Sunday, February 7, 2016

Watch an artist make incredible 3D drawings

Best of Stefan Pabst's 3D DRAWINGS

People often email me links to YouTube videos. Actually, I receive these when my name and email address are included in one of those long lists of people to personally send stuff to that many of my friends and fellow educators maintain. And now that I think about it, more of these folks have started post those videos on Facebook instead. 

Part of this desire to share noteworthy videos, I think, is simply motivated by having discovered something  that so impresses them that they feel they want to share it with the people they know. This is just plain old human nature, you find something and the first thing you want to do is tell other people about it. And, of course, sometimes related to that is the thought that something is just so good or interesting or offers such a possible enhancement to life that sharing it almost seems like a responsibility. On the other side of this, I think a lot of this behavior is innocently ego driven. People who probably don't create things themselves (and even some who probably do), see sending a link to what they believe is an incredible video that their recipients haven't seen already as an opportunity to get some center-stage limelight. We humans, being the social creatures that we are,  hope to get something of the same reaction that we imagine would be forthcoming if we were write and publish an article in an airline magazine, create a cartoon for the New Yorker, invent a famous new chocolate chip cookie, or have a gallery exhibit of paintings; a little light admiration from others, if only for the few moment it takes for our "audience" to open our email, click a link, and smile at their screen as they enjoy the video we got their attention to watch.

So, instead of "Hey, I just found a new Chinese restaurant over by the park!", or "I found the greatest way to get gravy stains out of shirts!" People email links to videos with statements like "Have you seen this one about Prince Charles  Twerking at the LGBT reception?" or "Here's how our favorite overweight movie star lost 20 pounds in just 2 weeks on the new Profiterole Diet to prepare for his new role!" And of course, today's social media, which includes YouTube, makes it so easy to share videos that move us with so many people. 

Whatever the motivation, my friend in Marin sent me a link to the video above today. These 'Trompe L'oeil' 3D drawings really are something to look at. And as I clicked the link he had pasted in his email, I thought how this one is actually part of a relatively common genre of video that is shared this way.  These feature attention getting visual art, things like sidewalk chalk drawings that seem to open spaces for passersby to fall into, or super elaborate and large scale ice sculptures or sand castles,  or perhaps carvings of elephants done on a single grain of rice, or animals carved in fruits and melons by chefs... that sort of thing. You know, stuff that has instant, high visual impact and that derives it,  in large part, from the impressive  technical chops it requires of the artists. Having spent many years in Art school, I look on these things suspiciously, though. What makes something Fine Art as opposed to simply eye catching craft is a commonly debated point in Art school. The answers may vary, but generally, those who emerge from such ponderings and discussions agree that mere technical mastery of craft and technique does not Fine Art make.and so I wrote back to my friend (Yes, sometimes I am moved to respond to the mailings of links to videos with 'Thank You"s for sharing - mostly sincere ones, I'll point out - or observations about what I've seen or perhaps, links to other videos that I think my friend will like, making for something of a video exchange or conversation):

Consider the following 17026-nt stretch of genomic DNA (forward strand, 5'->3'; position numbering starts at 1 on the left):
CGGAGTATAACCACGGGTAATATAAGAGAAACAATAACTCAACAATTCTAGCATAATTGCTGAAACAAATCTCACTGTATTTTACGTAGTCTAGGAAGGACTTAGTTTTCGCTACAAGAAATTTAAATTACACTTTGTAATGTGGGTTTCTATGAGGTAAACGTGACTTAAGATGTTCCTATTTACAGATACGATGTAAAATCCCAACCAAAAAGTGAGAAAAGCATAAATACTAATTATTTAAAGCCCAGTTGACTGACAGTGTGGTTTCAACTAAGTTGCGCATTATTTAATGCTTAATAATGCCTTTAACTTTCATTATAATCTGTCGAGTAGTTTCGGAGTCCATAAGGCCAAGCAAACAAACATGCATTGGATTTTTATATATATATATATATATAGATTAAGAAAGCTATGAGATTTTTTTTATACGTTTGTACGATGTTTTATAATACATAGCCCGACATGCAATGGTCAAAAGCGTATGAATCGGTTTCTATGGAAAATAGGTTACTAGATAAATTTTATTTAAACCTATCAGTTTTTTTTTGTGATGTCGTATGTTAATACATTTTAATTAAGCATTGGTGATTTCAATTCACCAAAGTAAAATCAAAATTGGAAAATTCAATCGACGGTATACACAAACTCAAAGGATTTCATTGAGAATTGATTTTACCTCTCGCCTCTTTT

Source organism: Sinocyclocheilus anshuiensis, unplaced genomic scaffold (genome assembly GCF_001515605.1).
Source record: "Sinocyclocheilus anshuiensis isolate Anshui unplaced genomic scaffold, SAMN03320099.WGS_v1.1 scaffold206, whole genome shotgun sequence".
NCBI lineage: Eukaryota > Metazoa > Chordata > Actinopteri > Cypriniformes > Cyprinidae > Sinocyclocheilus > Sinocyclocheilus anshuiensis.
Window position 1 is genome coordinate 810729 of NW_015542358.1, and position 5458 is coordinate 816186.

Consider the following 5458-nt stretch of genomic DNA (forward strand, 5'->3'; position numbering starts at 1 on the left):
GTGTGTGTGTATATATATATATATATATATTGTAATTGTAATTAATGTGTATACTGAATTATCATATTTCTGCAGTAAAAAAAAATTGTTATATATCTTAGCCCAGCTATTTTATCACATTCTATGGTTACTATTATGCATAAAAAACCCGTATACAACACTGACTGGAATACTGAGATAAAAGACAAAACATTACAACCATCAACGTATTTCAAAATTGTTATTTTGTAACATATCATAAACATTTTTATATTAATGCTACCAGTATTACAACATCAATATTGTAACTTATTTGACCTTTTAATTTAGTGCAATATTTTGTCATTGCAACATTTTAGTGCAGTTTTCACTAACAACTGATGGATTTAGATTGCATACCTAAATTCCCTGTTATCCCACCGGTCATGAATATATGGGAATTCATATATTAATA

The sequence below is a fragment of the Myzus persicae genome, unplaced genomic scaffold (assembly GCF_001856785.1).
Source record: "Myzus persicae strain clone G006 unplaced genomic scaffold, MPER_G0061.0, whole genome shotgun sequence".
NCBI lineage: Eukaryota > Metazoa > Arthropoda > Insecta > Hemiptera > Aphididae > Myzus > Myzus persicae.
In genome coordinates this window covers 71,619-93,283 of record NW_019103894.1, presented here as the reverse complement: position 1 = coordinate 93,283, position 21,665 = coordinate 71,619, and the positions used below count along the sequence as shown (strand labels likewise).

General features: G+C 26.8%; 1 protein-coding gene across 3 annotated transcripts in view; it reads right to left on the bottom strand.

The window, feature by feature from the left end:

" OK, I agree this is cool... a couple of points, though...and feel free to take issue or share these:

1) The realism is obviously something that artists have been doing for a very long time, and

2) The 3D aspect of the realism, by that I mean the shadows that the painted objects cast on the surface on which they are drawn, that, too, is a technique that is well established, but

3) One way this artist moves this whole concept forward is by cutting away the rear portion of the surface (paper) so that the image appears to protrude beyond it and looks like an object that has height (in 3D) and that rises above the level of the surface it’s drawn on, and above all

4) There’s the  “YouTube factor” at work here, which allows the artist to create just enough distance between the viewer and the drawn object so that the craft aspect of the image rendering is disappeared. By 'filtering' out those marks he would have made in creating the image that would have 'tugged the sleeve' of the viewer to the fact that it is a drawing and not a real thing, he greatly heightens the illusion... and then, and THIS I think is VERY interesting, by having real people in the video interact with his drawings and, in a way, acting out the feeling of reality the establish by the human reactions to them, the illusion and its impact are really driven home.

Q: Is this Art?
A: That's always subjective, but my take on this is that while there may be some question about the drawings, themselves, being Art as opposed to Craft, I feel strongly that the video that presents the drawings, very much is!

Thanks for sharing this. I will be thinking and writing about it further.


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